Saturday, October 14, 2006

Update on Glover Park alley

In an update about the proposed alley closure in Glover Park, and astute resident has reported that measured steps have been taken to arrive at a solution that seems to work for everybody:


There was no alley-related metaphorical bloodbath. Many were expecting a repeat of the passionate, three-plus hour city council hearing Tuesday about whether to close and privatize the L-shaped public alley between Tunlaw and Hall Place. But commission chair Tamela Gordon announced at the outset that no one was allowed to speculate on anyone else's motives, nor on anything that was not currently known for sure. That took a lot off the table.

Ms Gordon read a letter from Ken Laden of the D.C. Department of Transportation dated October 11, 2006. The letter said that, because even the applicant does not want the alley to be privatized (he wants it to remain public property, but forever closed to car traffic) he should withdraw his application, and in its place DDOT would file documents indicating that the alley should stay city property but remain "unimproved and closed to vehicular traffic."

Laden's letter does not acknowledge that there is a dispute among adjacent homeowners over whether the alley can or should be reopened to cars. (It also doesn't mention that, if left public, the alley could one day be used to create a public path from 37th Street to the commercial district!)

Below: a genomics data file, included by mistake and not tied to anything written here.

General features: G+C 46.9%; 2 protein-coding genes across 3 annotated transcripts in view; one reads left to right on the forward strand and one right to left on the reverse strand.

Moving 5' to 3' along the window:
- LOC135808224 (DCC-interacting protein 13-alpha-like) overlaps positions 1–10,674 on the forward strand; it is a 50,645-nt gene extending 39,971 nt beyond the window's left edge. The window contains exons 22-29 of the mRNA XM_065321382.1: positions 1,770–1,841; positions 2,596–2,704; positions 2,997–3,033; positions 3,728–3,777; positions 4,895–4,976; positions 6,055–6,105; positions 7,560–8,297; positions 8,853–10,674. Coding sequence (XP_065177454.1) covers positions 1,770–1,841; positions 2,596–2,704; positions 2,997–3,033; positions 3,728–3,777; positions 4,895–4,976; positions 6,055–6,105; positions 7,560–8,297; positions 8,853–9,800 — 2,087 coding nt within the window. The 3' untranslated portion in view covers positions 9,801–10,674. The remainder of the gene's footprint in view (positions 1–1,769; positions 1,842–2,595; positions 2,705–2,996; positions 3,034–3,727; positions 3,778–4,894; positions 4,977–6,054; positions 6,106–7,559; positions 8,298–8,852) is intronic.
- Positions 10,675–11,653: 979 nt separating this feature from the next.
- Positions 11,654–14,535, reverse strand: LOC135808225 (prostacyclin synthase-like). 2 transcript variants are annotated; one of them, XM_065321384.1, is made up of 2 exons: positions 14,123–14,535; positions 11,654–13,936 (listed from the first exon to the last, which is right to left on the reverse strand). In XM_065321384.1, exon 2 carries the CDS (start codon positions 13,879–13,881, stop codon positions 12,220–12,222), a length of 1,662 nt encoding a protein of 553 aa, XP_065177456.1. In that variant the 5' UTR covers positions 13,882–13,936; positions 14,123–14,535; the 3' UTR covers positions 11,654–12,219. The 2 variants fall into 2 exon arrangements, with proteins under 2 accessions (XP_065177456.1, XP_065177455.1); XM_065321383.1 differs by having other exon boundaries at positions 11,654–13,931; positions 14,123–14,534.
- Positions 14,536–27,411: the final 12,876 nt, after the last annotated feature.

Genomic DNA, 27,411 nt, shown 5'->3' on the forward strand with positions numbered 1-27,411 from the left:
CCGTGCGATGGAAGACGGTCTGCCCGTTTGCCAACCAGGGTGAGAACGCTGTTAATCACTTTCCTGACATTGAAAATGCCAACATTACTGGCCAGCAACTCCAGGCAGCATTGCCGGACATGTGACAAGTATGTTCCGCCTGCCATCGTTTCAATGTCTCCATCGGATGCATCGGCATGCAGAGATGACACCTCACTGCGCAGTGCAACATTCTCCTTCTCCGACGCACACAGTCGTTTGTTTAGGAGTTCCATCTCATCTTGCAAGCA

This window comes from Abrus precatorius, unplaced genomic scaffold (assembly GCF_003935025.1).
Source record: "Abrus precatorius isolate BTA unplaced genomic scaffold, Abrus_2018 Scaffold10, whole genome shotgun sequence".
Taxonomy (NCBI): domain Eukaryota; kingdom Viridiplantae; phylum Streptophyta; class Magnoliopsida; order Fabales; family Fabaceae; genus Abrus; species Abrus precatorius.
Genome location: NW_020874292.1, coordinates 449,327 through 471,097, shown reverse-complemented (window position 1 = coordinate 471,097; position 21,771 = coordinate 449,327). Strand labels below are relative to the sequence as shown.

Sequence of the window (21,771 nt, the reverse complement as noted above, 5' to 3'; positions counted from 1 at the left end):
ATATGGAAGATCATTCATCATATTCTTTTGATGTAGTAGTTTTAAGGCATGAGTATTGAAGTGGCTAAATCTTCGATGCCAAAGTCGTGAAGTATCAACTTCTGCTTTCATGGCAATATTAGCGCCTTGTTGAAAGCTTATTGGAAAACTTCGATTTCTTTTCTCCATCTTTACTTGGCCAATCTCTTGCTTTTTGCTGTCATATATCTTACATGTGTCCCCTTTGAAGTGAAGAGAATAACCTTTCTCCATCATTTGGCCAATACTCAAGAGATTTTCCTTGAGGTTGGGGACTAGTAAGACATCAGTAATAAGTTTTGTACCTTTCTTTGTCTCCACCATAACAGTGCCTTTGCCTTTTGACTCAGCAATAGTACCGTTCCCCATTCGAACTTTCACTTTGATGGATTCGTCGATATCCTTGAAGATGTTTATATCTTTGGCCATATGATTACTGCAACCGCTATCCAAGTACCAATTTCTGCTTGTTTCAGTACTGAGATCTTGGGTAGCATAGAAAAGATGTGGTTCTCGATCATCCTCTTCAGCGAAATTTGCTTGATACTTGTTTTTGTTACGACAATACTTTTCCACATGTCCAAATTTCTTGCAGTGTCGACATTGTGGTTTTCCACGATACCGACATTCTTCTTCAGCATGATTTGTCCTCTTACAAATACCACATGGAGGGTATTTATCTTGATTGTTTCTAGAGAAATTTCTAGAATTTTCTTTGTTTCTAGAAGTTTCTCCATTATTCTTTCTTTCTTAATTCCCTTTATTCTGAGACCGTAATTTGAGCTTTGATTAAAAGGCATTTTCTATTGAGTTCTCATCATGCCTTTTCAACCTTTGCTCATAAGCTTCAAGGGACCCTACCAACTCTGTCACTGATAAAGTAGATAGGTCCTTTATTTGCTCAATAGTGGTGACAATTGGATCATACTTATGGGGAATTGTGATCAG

The DDOT general counsel's office is investigating the best legal method for prohibiting car traffic on a public alley, and will report back to Laden by October 20. Laden said the DDOT would not file any documents without consulting the ANC.

After a civil discussion among attendees, the ANC resolved to strongly urge the following:

a) The applicant to withdraw his application to close the alley;
b) The mayor to withdraw the bill to close the alley; and
c) The City Council to reject the bill to close the alley.

I believe this means that, as long as the City Council doesn't go nuts and pass the bill over the ANC's objections, the alley will not be privatized. But the question of what, if anything, to do with this public alley is still very open. The ANC will take up the matter at its November meeting. I got the sense that the ANC will be working with adjacent propertyholders in the meantime to try to develop a consensus. People like me who do not live adjacent to this public land will have to wait till the next ANC meeting to join that conversation. Should be fun!

Hopefully the powers that be will act appropriately.

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